Archives for category: Class Reflections

The following film summarizes my thoughts on Community, Challenge and Joy.

We were fortunate to have Dean Shareski present to our UVic TIE graduate cohort this past week. There were a number of themes presented during the evening and I wanted to touch on a few of them here.


I am part of many different communities, both online and off. I feel as though the strongest connections I have are with communities I interact with face to face. I love the biking community I am a part of. I can meet someone for the first time on a ride and we have an instant connection based on our sport. I also have a large school community. The teachers, students, support staff and administration all add to the community that makes our school a dynamic and exciting place to be every day. I learn from everyone in our school on a daily basis. Students have shown me how to throw a frisbee better, introduced me to nuances of photoshop, and asked questions in class I can’t answer that pushes me to learn more. The communities and interactions within them challenge me do do more, to be more, and to question more. I love being in the woods and seeing others complete a line on their bike for the first time. It inspires me to ride harder lines and accomplish more on my bike. Communities are vital for learning, a point Dean made many times in our class. When I interact online I am beginning to become more connected with the people I meet, but I admit I struggle to gain as much meaning from my online interactions as I do from my F2F communities. I find many of my interactions occur in isolation (asynchronous) and the banter becomes delayed causing me to loose interest in a particular topic faster than when I am chatting live (video conference or F2F).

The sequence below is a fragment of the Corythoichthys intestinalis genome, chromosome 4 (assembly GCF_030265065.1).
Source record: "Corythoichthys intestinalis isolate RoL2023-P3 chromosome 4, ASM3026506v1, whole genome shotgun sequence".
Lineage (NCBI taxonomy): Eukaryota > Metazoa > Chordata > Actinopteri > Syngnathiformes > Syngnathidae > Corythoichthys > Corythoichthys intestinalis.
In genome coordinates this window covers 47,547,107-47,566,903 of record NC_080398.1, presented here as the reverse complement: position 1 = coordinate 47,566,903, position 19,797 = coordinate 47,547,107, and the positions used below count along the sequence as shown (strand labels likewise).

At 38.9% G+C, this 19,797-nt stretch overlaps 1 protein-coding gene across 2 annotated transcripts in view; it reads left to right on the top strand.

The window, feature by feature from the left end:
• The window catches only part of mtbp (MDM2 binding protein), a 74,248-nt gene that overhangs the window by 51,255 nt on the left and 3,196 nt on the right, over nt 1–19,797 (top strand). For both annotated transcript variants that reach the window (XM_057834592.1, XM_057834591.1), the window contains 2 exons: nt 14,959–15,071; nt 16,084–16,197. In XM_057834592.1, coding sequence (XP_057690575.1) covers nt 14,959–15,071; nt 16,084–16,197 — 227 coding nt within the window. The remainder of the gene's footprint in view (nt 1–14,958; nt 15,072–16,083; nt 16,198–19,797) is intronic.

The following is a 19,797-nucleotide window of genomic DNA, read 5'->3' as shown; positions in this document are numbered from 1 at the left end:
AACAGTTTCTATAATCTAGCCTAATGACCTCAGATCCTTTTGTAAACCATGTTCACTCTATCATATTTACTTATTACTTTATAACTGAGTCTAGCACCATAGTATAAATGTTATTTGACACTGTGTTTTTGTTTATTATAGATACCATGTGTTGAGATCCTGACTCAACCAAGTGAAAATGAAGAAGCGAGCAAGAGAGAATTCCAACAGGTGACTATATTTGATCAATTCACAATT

Concept of Hard vs Challenging

A discussion began around the concept of high school courses being hard (difficult) and that teachers were heard at a conference discussion the fact that they were impressed with the fact that their courses were hard. Many other terms were lumped into hard (including challenging and rigour). I am not a proponent of making a course hard for the sake of hard, but I don’t agree that the terms hard and challenging are the same, or that challenging is a bad thing. Learners need to be challenged. The challenge will not be the same for all learners. One learner may find balancing on a bike challenging and their focus is to move the bike down a quiet street under their own power without touching the ground. Other may find riding a 5 inch wide log 20 feet above the ground challenging. I think we need challenges in our life. A learning project that is easy can disengage the learner quickly much like one that is far to challenging to complete. This is the same way game designers create games. A game needs to be challenging enough to make the player return and try again, not too challenging to frustrate and not too easy to complete without any effort. This is the same way we run our mountain school programs. There are hiking opportunities for all levels of fitness and we steer students into a hike that will challenge them, keep them interested, and allow them to achieve the outcome at the end of the day. Students who choose hikes that are too easy tend to be distracted and in turn distract others and become a safety issue. At the other end of the spectrum students on a hike that is way to challenging become a safety issue for the group due to their struggles to continue.